2015-05 From the President: On Retirement
May 2015 On Retirement
Recently representatives of the American Council on Education (ACE) visited the University of Minnesota to conduct focus groups regarding how our University prepares us for the transition into retirement. These conversations with several U.S. universities are part of the research that ACE is conducting in preparation of a second volume on faculty retirement. The first volume is titled Faculty Retirement: Best Practices for Navigating the Transition. Funded by the Alfred P. Sloan Foundation, both volumes will have covered both the transition to and the current status of faculty retirement in higher education. Although concentrating on faculty retirement, the studies have implications for staff at the institutions as well.
The first book detailed policies and practices in 15 institutions from small private colleges, such as Carleton and Mount Holyoke, to large public universities such as George Mason, San Jose State, UC Davis, U of Washington, and Georgia Tech. Large private universities included Princeton, Xavier, and the University of Southern California (USC).
One of the most comprehensive pre- and post-retirement programs at large doctoral institutions is the one at USC. Titled "USC Legacy Programs," they enhance faculty transitions to and through retirement years, helping faculty "create their academic heritage, that is, the tangibles or intangibles transmitted to their academic heirs." As instruments to achieve this goal, USC operates the Emeriti Center, Emeriti Center College, and the USC living History Project. Operating as an institution-wide service, the legacy program succeeds, according to the report, only because it is built on a firm foundation of retirement support. This support includes financial contributions to retirement accounts; transition-to-retirement seminars explaining a wide range of retirement options, financial and programmatic; phased retirement; and a policy encouraging retired faculty to return for limited teaching or research with compensation.
The 2012 ACE nationwide survey of faculty members showed that USC had the highest satisfaction scores compared to all other respondents in such categories as legacy programs, culminating projects, retirement transition counseling, ability to phase to retirement, and plans for staying connected with departments and parts of the academic community after retirement.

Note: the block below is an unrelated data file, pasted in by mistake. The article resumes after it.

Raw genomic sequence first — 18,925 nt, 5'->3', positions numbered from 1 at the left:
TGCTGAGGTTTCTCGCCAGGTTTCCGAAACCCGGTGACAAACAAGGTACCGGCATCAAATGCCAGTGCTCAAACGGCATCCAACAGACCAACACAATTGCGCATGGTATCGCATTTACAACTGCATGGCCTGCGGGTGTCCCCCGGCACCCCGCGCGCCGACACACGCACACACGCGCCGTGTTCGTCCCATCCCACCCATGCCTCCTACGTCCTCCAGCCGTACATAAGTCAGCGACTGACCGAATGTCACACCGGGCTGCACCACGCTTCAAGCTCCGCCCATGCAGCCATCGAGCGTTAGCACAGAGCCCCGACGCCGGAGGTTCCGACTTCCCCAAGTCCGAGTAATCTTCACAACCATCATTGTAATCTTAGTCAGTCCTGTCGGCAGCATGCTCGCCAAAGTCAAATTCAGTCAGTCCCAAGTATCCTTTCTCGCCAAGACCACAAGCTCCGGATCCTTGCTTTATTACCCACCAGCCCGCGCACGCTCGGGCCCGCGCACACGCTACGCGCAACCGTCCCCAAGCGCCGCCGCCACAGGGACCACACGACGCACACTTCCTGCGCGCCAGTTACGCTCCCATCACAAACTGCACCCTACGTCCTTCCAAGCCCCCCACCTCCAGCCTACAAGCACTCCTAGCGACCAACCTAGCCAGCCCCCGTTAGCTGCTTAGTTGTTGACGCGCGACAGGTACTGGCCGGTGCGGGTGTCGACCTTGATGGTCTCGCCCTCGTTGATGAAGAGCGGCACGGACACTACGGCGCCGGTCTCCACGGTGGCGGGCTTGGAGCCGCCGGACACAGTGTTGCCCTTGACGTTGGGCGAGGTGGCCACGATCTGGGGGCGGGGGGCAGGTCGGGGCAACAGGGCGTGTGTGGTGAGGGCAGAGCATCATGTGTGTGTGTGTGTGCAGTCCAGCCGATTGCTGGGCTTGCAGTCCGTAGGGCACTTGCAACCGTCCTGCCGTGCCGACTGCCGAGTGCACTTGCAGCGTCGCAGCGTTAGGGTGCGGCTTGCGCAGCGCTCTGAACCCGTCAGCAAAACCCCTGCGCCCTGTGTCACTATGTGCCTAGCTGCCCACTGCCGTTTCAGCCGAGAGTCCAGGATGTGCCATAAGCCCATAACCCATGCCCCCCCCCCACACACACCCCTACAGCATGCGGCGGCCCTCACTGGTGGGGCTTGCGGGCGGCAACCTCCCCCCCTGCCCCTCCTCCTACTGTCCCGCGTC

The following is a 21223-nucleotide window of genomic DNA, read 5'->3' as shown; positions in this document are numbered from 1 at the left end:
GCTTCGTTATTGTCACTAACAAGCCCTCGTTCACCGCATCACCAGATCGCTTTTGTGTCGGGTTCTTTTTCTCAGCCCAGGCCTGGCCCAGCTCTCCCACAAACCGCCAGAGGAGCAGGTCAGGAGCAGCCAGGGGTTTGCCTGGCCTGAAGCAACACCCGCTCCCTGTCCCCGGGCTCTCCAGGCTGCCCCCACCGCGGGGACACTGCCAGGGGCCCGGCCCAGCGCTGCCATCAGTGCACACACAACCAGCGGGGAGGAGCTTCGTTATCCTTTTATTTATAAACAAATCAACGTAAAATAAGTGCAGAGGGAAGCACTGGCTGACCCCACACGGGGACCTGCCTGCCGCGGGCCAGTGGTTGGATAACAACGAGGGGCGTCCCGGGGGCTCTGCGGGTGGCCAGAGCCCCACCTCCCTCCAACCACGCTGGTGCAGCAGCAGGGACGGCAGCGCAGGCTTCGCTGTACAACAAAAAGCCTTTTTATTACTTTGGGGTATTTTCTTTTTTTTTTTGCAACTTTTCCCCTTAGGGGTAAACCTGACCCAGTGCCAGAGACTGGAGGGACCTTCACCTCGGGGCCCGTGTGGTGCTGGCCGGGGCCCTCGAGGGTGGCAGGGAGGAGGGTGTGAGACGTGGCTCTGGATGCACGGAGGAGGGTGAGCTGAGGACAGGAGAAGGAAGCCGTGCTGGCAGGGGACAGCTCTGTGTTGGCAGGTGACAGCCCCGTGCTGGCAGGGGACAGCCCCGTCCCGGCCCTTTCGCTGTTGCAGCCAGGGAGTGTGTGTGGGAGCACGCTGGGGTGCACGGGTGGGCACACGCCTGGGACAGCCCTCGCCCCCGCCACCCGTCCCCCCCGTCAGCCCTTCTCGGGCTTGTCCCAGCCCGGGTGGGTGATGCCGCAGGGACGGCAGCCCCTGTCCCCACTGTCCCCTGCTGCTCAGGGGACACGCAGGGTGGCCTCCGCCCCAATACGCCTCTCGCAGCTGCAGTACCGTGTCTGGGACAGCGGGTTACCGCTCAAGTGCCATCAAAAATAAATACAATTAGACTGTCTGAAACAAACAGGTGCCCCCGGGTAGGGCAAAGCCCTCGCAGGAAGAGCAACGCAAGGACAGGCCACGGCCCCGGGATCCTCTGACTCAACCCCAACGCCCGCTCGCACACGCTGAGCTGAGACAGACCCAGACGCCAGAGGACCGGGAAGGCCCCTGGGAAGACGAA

The new study will concentrate on what institutions can do to support faculty members in accomplishing their goals and alleviating their fears as they transition into retirement and remain active on campus.
Several UMRA members participated in the ACE focus groups conducted on the Twin Cities campus. In the discussions we attended, considerable attention was given to the separate role of UMRA as well as the wide disparity of departmental and collegiate approaches to preparations for retirement and treatment of retirees. This disparity reflects the fact that the University of Minnesota is a decentralized institution with wide-ranging approaches to departmental and collegiate management of resources. Some departments and colleges are effective in establishing and carrying out good practices in managing faculty and staff resources, including retirement planning and post-retirement involvement of retirees. Some are not.
While Minnesota offers some of the institutional support that distinguishes USC in its legacy building—such as good retirement funding, phased retirement programs, and pre-retirement seminars—overall programmatic support is spotty. It is UMRA that has initiated such options as professional development grants to retirees (funded by the VP for Research); the Journal of Opinions, Ideas and Essays, (in collaboration with University Libraries); and speakers and workshops on topics of interest to retirees.
The College of Continuing Education (CCE) supports the Osher Lifelong Learning Institute, which provides teaching opportunities for retired faculty and staff. CCE also has a relatively new program, "Encore Transitions," which is aimed at a wide audience of people, not just University retirees, who are planning and living in post-retirement. Many other CCE programs have a wide range of teaching faculty and staff, including community persons and retirees.
These efforts, while extensive and successful, do not, as is the case with USC, represent an institution-wide strategy of transition to retirement planning or of thoughtful deployment of the many retired faculty and staff.
UMRA leadership is now pursuing closer connections with the Provost's office and the Office of Human Relations in order to help define and plan such a strategy.
— Hal Miller, UMRA President email@example.com